My Turn: Stop silencing New Hampshire’s young people

For the Monitor
Published: 4/6/2021 9:33:54 AM

New Hampshire Republicans’ most recent attempt to disenfranchise the state’s college students is exacerbating the state’s most pressing economic challenge: its aging population. By preventing students from participating in the most basic form of self-governance, state Republicans tell out-of-state students that they’re not welcome and in-state students that New Hampshire doesn’t care what their friends think. No wonder so few of them decide to stay.

Less than four years after Republicans’ most recent efforts to make it harder for college students to vote here, they are at it again. The GOP’s current assault on voting rights includes no less than six separate bills. Among other things, these bills prevent students from claiming New Hampshire as their domicile for voting purposes, require public colleges and universities to provide in-state tuition to any student registered to vote in the state, and prevent people from using an affidavit to register and vote if they don’t have their documentation with them.

These bills are not meant to address any proven issues with voter fraud. Instead, they’re a transparent admission that Republicans have given up on trying to convince college students to vote for the GOP and have decided instead to prevent college students from voting at all. But clinging to power by disenfranchising young people undermines the economic vitality of the state.

New Hampshire’s aging population presents a dramatic and worsening economic hurdle. New Hampshire has the ninth-largest share of its population over the age of 65 of any state. The over-65 population is growing at the third highest rate in the country, and New Hampshire is the second-oldest state in the union by median age. That aging population presents a significant danger to the state’s economy.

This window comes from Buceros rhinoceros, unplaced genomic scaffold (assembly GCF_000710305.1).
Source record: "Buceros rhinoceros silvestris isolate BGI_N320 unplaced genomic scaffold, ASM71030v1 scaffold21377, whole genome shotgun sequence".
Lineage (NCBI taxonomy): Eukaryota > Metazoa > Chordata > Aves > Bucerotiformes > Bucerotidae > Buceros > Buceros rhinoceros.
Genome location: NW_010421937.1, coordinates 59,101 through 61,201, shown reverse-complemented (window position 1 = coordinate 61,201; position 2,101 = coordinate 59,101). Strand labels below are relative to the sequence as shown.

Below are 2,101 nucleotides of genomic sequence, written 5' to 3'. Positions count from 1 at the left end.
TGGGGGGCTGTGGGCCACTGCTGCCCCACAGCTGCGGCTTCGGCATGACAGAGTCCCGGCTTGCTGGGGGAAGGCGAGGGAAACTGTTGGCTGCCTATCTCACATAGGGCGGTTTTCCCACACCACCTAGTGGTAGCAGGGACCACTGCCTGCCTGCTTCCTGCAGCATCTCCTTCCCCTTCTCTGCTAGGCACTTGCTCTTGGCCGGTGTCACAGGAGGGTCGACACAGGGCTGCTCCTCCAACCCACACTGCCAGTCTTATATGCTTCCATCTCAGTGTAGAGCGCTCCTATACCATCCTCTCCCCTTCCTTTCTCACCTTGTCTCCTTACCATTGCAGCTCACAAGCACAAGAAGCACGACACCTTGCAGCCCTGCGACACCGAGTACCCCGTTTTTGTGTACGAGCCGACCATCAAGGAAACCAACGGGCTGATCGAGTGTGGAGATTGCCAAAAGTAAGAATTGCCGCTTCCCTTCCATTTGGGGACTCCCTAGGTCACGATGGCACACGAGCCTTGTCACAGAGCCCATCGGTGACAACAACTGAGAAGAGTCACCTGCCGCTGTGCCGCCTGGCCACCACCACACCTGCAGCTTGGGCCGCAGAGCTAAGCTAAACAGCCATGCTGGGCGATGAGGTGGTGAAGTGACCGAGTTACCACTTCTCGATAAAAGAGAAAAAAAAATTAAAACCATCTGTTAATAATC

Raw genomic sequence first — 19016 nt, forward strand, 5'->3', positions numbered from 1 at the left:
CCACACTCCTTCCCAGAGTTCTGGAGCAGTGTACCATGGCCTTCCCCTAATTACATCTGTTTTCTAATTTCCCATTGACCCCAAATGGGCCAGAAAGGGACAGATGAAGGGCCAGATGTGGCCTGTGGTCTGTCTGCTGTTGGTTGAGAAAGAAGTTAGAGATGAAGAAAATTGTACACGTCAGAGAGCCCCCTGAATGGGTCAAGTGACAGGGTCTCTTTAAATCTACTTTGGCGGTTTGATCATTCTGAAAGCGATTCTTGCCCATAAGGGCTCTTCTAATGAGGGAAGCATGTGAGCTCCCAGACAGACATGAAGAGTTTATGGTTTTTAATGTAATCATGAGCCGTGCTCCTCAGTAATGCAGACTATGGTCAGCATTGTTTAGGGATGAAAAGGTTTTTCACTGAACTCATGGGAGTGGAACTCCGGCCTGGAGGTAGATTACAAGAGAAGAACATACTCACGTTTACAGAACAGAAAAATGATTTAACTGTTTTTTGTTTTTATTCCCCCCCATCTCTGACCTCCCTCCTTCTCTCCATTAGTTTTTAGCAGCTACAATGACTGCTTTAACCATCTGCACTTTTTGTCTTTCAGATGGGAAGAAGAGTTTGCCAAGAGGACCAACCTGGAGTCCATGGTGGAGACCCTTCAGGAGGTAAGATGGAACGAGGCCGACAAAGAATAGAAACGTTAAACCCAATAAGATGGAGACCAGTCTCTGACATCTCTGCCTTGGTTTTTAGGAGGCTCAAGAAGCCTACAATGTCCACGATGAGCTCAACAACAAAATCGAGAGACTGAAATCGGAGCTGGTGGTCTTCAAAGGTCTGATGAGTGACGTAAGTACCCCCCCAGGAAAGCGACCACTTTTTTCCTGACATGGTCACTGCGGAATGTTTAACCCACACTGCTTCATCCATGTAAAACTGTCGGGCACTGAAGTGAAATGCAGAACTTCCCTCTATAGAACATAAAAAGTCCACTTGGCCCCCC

People over 65 are generally less economically productive than people between 25 and 65 and are more likely to draw on local government funds for pensions and health care. The University System of New Hampshire has estimated that only 50% of New Hampshire college and university students stay in the state after graduation. USNH also estimated that increasing that number to just 55% would bolster the state’s economic output by about $19 million per year, with a compounding positive impact of over $290 million in five years.

Instead of dreaming up new ways to prevent college students from participating in New Hampshire’s democratic process, we should be dreaming up new ways to convince them to stay. Some ideas include tuition reductions for students at public colleges and universities who commit to live in the state after graduation, tax breaks for companies who hire graduates of New Hampshire colleges, and actually funding the New Hampshire College Graduate Retention Incentive Partnership, which allows the department of business and economic affairs to partner with NH companies to provide incentives for recent college graduates to work here, but has been funded with only a single dollar after the governor allowed the bill to become law without his signature.

Reversing an aging population won’t be easy and will likely require some creative thinking and leveraging of New Hampshire’s strengths, including its beautiful lakes and mountains, low cost of living, and low tax burden. But a good way to start would be to ask the state’s college students if they have ideas about how to solve the problem instead of telling them that we don’t care what they think.

(Kevin Scura is a senior associate at Rath, Young and Pignatelli.)




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